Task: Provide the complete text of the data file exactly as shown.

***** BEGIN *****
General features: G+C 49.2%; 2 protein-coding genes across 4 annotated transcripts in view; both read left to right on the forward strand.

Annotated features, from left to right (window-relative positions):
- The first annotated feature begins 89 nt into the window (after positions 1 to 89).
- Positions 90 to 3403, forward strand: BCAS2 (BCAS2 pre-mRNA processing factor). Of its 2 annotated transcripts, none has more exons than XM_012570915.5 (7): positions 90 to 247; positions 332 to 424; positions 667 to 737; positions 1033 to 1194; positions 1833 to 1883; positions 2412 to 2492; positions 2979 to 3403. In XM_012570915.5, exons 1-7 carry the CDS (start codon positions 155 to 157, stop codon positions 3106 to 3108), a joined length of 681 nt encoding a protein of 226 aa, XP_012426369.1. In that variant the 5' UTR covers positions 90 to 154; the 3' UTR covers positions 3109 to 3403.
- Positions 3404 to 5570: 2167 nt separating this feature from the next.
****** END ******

General features: G+C 49.2%; 2 protein-coding genes across 4 annotated transcripts in view; both read left to right on the forward strand.

Annotated features, from left to right (window-relative positions):
- The first annotated feature begins 89 nt into the window (after positions 1 to 89).
- Positions 90 to 3403, forward strand: BCAS2 (BCAS2 pre-mRNA processing factor). Of its 2 annotated transcripts, none has more exons than XM_012570915.5 (7): positions 90 to 247; positions 332 to 424; positions 667 to 737; positions 1033 to 1194; positions 1833 to 1883; positions 2412 to 2492; positions 2979 to 3403. In XM_012570915.5, exons 1-7 carry the CDS (start codon positions 155 to 157, stop codon positions 3106 to 3108), a joined length of 681 nt encoding a protein of 226 aa, XP_012426369.1. In that variant the 5' UTR covers positions 90 to 154; the 3' UTR covers positions 3109 to 3403.
- Positions 3404 to 5570: 2167 nt separating this feature from the next.